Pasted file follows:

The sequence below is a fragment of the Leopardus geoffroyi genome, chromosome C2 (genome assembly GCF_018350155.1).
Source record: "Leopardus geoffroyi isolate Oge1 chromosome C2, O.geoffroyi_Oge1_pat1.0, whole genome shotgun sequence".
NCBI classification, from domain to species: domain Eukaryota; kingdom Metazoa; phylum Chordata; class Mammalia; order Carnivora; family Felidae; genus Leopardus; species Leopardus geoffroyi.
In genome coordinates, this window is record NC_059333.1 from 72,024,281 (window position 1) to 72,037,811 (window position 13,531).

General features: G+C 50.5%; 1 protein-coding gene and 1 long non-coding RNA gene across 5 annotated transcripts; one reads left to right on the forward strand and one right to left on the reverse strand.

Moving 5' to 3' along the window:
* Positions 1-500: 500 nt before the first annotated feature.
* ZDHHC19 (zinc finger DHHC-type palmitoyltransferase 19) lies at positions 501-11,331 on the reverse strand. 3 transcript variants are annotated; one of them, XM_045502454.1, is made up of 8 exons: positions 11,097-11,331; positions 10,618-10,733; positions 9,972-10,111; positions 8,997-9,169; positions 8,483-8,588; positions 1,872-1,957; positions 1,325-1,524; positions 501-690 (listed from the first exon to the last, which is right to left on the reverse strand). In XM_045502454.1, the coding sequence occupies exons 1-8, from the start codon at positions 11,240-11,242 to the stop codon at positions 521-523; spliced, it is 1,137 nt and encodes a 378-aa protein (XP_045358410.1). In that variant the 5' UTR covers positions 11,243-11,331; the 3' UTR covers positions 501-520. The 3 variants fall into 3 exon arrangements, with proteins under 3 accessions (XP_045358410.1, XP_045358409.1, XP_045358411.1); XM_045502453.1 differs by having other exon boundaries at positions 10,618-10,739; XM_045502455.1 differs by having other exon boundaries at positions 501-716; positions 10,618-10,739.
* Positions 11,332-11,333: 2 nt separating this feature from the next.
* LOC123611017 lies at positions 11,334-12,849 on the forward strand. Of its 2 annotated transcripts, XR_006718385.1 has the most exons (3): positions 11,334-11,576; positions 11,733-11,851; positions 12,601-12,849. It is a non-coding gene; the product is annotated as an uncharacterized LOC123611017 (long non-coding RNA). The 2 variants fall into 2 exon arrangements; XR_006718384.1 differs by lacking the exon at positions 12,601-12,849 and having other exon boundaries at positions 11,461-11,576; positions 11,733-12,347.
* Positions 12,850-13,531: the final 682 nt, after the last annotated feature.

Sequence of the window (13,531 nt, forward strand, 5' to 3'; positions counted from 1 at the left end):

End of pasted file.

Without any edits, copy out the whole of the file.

The sequence below is a fragment of the Leopardus geoffroyi genome, chromosome C2 (genome assembly GCF_018350155.1).
Source record: "Leopardus geoffroyi isolate Oge1 chromosome C2, O.geoffroyi_Oge1_pat1.0, whole genome shotgun sequence".
NCBI classification, from domain to species: domain Eukaryota; kingdom Metazoa; phylum Chordata; class Mammalia; order Carnivora; family Felidae; genus Leopardus; species Leopardus geoffroyi.
In genome coordinates, this window is record NC_059333.1 from 72,024,281 (window position 1) to 72,037,811 (window position 13,531).

General features: G+C 50.5%; 1 protein-coding gene and 1 long non-coding RNA gene across 5 annotated transcripts; one reads left to right on the forward strand and one right to left on the reverse strand.

Moving 5' to 3' along the window:
* Positions 1-500: 500 nt before the first annotated feature.
* ZDHHC19 (zinc finger DHHC-type palmitoyltransferase 19) lies at positions 501-11,331 on the reverse strand. 3 transcript variants are annotated; one of them, XM_045502454.1, is made up of 8 exons: positions 11,097-11,331; positions 10,618-10,733; positions 9,972-10,111; positions 8,997-9,169; positions 8,483-8,588; positions 1,872-1,957; positions 1,325-1,524; positions 501-690 (listed from the first exon to the last, which is right to left on the reverse strand). In XM_045502454.1, the coding sequence occupies exons 1-8, from the start codon at positions 11,240-11,242 to the stop codon at positions 521-523; spliced, it is 1,137 nt and encodes a 378-aa protein (XP_045358410.1). In that variant the 5' UTR covers positions 11,243-11,331; the 3' UTR covers positions 501-520. The 3 variants fall into 3 exon arrangements, with proteins under 3 accessions (XP_045358410.1, XP_045358409.1, XP_045358411.1); XM_045502453.1 differs by having other exon boundaries at positions 10,618-10,739; XM_045502455.1 differs by having other exon boundaries at positions 501-716; positions 10,618-10,739.
* Positions 11,332-11,333: 2 nt separating this feature from the next.
* LOC123611017 lies at positions 11,334-12,849 on the forward strand. Of its 2 annotated transcripts, XR_006718385.1 has the most exons (3): positions 11,334-11,576; positions 11,733-11,851; positions 12,601-12,849. It is a non-coding gene; the product is annotated as an uncharacterized LOC123611017 (long non-coding RNA). The 2 variants fall into 2 exon arrangements; XR_006718384.1 differs by lacking the exon at positions 12,601-12,849 and having other exon boundaries at positions 11,461-11,576; positions 11,733-12,347.
* Positions 12,850-13,531: the final 682 nt, after the last annotated feature.

Sequence of the window (13,531 nt, forward strand, 5' to 3'; positions counted from 1 at the left end):